Blurb “In 2014 Ayisha answers a call from within to contest the primaries for a seat in the National Assembly on the platform of Nigeria’s ruling party – the Peoples Democratic Party. She is dissatisfied with the quality of representation – both from the men and women in office and after years advising on and working to get more women into leadership positions, she is curious about what it would take to contest and win.
Can and does she do all that is required of her as an aspirant or does she pick and choose and what impact did her choices have on the results? Was there ever a chance that she could have won? Go through the journey of midnight meetings, envelopes full of money, prayers for sale, tracking the First Lady and trying to get President Jonathan to realise the damage that was being done to the party with the automatic ticket policy and find out what it takes to win (or lose) the primaries of a major political party in Nigeria.
Told in a witty style that belies the heft of its subject matter, Ayisha takes her readers on a spell binding journey into the political underbelly of Nigeria.”
Editing Well edited.
It is the season of elections in Nigeria and permutations are being made. We see how politicians campaign; we watch primaries on live TV, we even watch as political parties ask aspirants to step down for the anointed, chosen ones. It is good for politicians to record their own version of events, so posterity can judge them.
Love Does Not Win Elections details Ayisha’s journey on her quest to win the primary election of the People’s Democratic Party (PDP) to become its flag bearer for the general elections into the House of Representatives, the lower chamber of the two legislative houses in Nigeria. Having lived in Abuja for 18 years, Ayisha chose to walk the talk by running for office herself. A rookie politician armed with lofty ideas and dreams, she chose the then ruling party’s platform to run. Ayisha was also a critic of the government, so you can imagine her dilemma. Several things are against her from the get go; she is a non-indigene of Abuja where she resides and wants to represent, a female aspirant in a country with few women in elective office and she is not the typical politician.
This book is divided into thirteen easily digestible chapters and an epilogue, with titles to each chapter acting as a road-map to what the chapter contains. It is written in simple and clear English which makes it easy to follow the narration. Ayisha uses metaphors to bring humour to the narrative, clearly documenting her experiences in each chapter. Ayisha does not waste time in unnecessary descriptions, the narration is concise and goes straight to the point. This makes it possible for her to communicate not only what is happening on her journey but also, her thoughts about it and analyses on socio-economic and socio-political issues in Nigeria.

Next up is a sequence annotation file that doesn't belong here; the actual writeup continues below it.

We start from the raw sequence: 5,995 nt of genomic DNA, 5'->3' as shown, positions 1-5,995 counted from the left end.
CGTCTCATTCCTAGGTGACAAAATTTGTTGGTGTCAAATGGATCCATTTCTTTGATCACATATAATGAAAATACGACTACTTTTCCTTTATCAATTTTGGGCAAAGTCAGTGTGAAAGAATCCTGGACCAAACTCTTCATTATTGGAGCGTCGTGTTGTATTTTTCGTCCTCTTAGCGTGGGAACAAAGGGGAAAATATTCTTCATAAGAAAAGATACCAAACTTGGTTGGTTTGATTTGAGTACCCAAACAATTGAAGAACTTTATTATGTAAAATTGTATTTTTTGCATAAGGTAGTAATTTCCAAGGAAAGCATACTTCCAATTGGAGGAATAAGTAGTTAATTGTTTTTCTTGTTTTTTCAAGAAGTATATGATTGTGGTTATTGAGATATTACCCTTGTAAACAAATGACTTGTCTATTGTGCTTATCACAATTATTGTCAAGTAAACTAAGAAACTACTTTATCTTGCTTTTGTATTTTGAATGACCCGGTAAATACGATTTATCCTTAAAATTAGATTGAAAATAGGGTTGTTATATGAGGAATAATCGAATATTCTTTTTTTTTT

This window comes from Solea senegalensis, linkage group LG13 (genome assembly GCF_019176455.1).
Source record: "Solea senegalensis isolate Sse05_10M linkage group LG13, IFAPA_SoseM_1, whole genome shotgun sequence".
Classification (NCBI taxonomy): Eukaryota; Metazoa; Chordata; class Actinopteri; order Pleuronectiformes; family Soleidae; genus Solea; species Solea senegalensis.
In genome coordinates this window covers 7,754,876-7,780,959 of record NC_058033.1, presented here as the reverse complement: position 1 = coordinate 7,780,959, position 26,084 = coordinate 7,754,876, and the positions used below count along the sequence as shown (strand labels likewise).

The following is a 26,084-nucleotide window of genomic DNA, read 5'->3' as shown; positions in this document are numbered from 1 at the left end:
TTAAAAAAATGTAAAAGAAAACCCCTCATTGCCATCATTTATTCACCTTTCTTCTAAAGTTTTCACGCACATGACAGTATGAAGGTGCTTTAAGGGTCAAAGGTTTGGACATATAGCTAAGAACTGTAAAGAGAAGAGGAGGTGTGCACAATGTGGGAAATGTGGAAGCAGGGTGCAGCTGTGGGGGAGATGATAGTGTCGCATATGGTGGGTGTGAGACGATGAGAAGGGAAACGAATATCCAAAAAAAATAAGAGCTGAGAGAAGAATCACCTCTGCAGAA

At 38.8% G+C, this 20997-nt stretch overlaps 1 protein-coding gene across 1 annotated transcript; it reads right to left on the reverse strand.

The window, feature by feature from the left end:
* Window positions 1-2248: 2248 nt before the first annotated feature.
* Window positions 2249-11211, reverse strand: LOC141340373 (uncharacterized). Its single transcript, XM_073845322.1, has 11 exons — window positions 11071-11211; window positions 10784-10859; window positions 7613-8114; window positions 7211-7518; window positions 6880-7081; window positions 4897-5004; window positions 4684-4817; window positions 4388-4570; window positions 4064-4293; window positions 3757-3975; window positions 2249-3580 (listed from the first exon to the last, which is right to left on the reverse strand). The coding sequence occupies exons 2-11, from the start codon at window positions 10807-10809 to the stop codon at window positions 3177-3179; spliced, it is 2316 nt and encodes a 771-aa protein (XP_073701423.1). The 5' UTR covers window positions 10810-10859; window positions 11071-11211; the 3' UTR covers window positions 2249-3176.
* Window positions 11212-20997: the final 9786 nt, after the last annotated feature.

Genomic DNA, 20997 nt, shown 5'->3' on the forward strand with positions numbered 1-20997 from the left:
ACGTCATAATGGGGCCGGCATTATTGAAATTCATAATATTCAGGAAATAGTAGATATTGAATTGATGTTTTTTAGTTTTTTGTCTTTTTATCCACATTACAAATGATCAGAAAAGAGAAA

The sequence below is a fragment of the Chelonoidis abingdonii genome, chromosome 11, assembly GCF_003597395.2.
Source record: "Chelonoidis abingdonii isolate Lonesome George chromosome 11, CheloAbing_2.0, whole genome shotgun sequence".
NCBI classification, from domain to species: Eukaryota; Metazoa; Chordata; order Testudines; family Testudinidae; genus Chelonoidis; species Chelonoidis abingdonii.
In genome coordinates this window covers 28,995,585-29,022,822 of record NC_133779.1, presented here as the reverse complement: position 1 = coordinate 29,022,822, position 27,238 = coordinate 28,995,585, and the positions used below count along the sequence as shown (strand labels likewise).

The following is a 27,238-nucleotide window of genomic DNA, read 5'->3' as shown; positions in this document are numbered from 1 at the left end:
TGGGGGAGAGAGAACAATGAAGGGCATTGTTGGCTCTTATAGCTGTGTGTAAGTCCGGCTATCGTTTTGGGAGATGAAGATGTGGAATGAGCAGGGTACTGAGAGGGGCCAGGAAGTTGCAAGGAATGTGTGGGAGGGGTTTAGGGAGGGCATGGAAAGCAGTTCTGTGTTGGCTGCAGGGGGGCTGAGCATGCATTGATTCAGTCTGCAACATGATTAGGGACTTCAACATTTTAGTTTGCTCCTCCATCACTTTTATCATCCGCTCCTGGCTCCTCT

For those interested in venturing into partisan politics in Nigeria, certain hurdles highlighted in this book will be helpful; indicating interest and registering with a political party, getting to know the power brokers and courting delegates. It also talks about the problems women face in politics; from seeking spousal support to being dismissed by men in the political space. One major thing which this book highlights is the patronage system which holds everything together in Nigerian politics and the damage this causes to the practice of democracy in Nigeria.
Lady B What I appreciated about this book was Ayisha’s honesty in her narration. She states what happens even when it casts her in a bad light, for instance, when she writes about getting round the requirement of being a member of PDP for at least two years before contesting for an elective position. Sometimes though, I cringed when she was brutally honest about others, I wondered how many doors she would have shut by revealing her experience in a book.
Mo This is an insightful and enlightening book. It is an entertaining quick read. It is intriguing and engaging. Lessons were learnt. I will recommend this book to any woman vying for a position, not because it has any quick fixes but because one can pick up on all the subtle and obvious lessons. I love Ayisha’s tenacity and determination and I hope she doesn’t stop. I think she should grow her base and run again and I wish her luck.
What didn’t work?
Lady B “You did not start early enough…” – Onyeka Onwenu. This quote kind of summed up my thoughts as I read Ayisha’s account. I don’t know that the outcome would have been different if she had started early (and how early is early?) as there are many reasons why people do not succeed in elections in Nigeria whether primary elections or general elections. The requirement that you should be a party member for two years before being eligible to contest is a pointer to how much time at the minimum one needs, I think. Ayisha, by her own admission, had to get round this requirement via the back door. I enjoyed reading in detail about her experience but even with her noble intentions, it felt like it wasn’t a well thought through plan based on the time factor.
Mo Ayisha wanted to run for election but doesn’t know her constituents. I think for such a position, preparation should be done at least a year before the primaries.
Page numbers 290.
Publisher Narrative Landscape.
Damage N1,500 on Okadabooks.
Have you read Love Does Not Win Elections? Share your thoughts in the comments section.
If you are interested in Nigerian politics, watch this documentary by Kate Henshaw, another female aspirant. It details her journey to contest to be a House of Representatives member for Calabar South/Akpabio and Bakassi federal constituency in Cross River State.